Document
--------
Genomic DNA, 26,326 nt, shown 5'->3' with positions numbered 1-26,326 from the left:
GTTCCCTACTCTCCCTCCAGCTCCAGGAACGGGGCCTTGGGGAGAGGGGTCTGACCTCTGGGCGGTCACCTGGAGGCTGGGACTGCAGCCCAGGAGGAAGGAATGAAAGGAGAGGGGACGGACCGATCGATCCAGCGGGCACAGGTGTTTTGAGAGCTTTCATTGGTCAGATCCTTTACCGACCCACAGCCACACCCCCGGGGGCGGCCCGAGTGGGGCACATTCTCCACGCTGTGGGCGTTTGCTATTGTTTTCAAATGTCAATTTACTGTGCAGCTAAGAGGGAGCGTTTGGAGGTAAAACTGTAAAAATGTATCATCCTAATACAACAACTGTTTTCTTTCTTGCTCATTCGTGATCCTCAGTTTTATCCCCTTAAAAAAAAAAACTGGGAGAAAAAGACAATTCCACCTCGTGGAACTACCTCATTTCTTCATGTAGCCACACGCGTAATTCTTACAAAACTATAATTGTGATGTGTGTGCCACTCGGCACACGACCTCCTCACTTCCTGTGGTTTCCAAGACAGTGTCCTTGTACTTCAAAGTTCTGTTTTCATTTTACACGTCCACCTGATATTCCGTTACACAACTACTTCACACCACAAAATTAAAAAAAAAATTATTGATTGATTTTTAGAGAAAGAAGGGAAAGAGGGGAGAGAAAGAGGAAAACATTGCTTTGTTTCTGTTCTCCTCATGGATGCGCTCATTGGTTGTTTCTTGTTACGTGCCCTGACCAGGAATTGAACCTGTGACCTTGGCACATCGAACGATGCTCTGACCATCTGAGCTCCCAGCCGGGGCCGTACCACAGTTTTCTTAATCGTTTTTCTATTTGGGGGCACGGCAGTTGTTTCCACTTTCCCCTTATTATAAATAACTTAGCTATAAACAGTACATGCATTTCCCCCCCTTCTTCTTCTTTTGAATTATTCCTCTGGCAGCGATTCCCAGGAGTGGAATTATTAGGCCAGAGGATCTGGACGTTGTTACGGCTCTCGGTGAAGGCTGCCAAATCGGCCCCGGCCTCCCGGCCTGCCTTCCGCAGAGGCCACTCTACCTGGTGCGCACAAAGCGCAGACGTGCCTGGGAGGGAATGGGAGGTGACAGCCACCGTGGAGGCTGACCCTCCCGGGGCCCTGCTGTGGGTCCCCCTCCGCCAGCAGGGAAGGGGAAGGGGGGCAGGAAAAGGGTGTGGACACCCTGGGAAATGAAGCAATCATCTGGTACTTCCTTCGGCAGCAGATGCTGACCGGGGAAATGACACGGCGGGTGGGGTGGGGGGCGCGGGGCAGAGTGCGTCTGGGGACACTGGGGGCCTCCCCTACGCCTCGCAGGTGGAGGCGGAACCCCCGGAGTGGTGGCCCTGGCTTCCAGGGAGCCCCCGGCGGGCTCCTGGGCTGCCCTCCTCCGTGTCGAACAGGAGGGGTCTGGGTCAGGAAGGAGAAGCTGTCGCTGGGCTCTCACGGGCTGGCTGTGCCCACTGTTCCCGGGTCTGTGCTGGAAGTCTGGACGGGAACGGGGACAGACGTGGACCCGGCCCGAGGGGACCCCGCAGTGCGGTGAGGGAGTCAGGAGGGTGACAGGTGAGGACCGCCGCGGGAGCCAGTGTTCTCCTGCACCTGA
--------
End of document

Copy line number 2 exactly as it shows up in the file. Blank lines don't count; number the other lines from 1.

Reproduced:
GTTCCCTACTCTCCCTCCAGCTCCAGGAACGGGGCCTTGGGGAGAGGGGTCTGACCTCTGGGCGGTCACCTGGAGGCTGGGACTGCAGCCCAGGAGGAAGGAATGAAAGGAGAGGGGACGGACCGATCGATCCAGCGGGCACAGGTGTTTTGAGAGCTTTCATTGGTCAGATCCTTTACCGACCCACAGCCACACCCCCGGGGGCGGCCCGAGTGGGGCACATTCTCCACGCTGTGGGCGTTTGCTATTGTTTTCAAATGTCAATTTACTGTGCAGCTAAGAGGGAGCGTTTGGAGGTAAAACTGTAAAAATGTATCATCCTAATACAACAACTGTTTTCTTTCTTGCTCATTCGTGATCCTCAGTTTTATCCCCTTAAAAAAAAAAACTGGGAGAAAAAGACAATTCCACCTCGTGGAACTACCTCATTTCTTCATGTAGCCACACGCGTAATTCTTACAAAACTATAATTGTGATGTGTGTGCCACTCGGCACACGACCTCCTCACTTCCTGTGGTTTCCAAGACAGTGTCCTTGTACTTCAAAGTTCTGTTTTCATTTTACACGTCCACCTGATATTCCGTTACACAACTACTTCACACCACAAAATTAAAAAAAAAATTATTGATTGATTTTTAGAGAAAGAAGGGAAAGAGGGGAGAGAAAGAGGAAAACATTGCTTTGTTTCTGTTCTCCTCATGGATGCGCTCATTGGTTGTTTCTTGTTACGTGCCCTGACCAGGAATTGAACCTGTGACCTTGGCACATCGAACGATGCTCTGACCATCTGAGCTCCCAGCCGGGGCCGTACCACAGTTTTCTTAATCGTTTTTCTATTTGGGGGCACGGCAGTTGTTTCCACTTTCCCCTTATTATAAATAACTTAGCTATAAACAGTACATGCATTTCCCCCCCTTCTTCTTCTTTTGAATTATTCCTCTGGCAGCGATTCCCAGGAGTGGAATTATTAGGCCAGAGGATCTGGACGTTGTTACGGCTCTCGGTGAAGGCTGCCAAATCGGCCCCGGCCTCCCGGCCTGCCTTCCGCAGAGGCCACTCTACCTGGTGCGCACAAAGCGCAGACGTGCCTGGGAGGGAATGGGAGGTGACAGCCACCGTGGAGGCTGACCCTCCCGGGGCCCTGCTGTGGGTCCCCCTCCGCCAGCAGGGAAGGGGAAGGGGGGCAGGAAAAGGGTGTGGACACCCTGGGAAATGAAGCAATCATCTGGTACTTCCTTCGGCAGCAGATGCTGACCGGGGAAATGACACGGCGGGTGGGGTGGGGGGCGCGGGGCAGAGTGCGTCTGGGGACACTGGGGGCCTCCCCTACGCCTCGCAGGTGGAGGCGGAACCCCCGGAGTGGTGGCCCTGGCTTCCAGGGAGCCCCCGGCGGGCTCCTGGGCTGCCCTCCTCCGTGTCGAACAGGAGGGGTCTGGGTCAGGAAGGAGAAGCTGTCGCTGGGCTCTCACGGGCTGGCTGTGCCCACTGTTCCCGGGTCTGTGCTGGAAGTCTGGACGGGAACGGGGACAGACGTGGACCCGGCCCGAGGGGACCCCGCAGTGCGGTGAGGGAGTCAGGAGGGTGACAGGTGAGGACCGCCGCGGGAGCCAGTGTTCTCCTGCACCTGA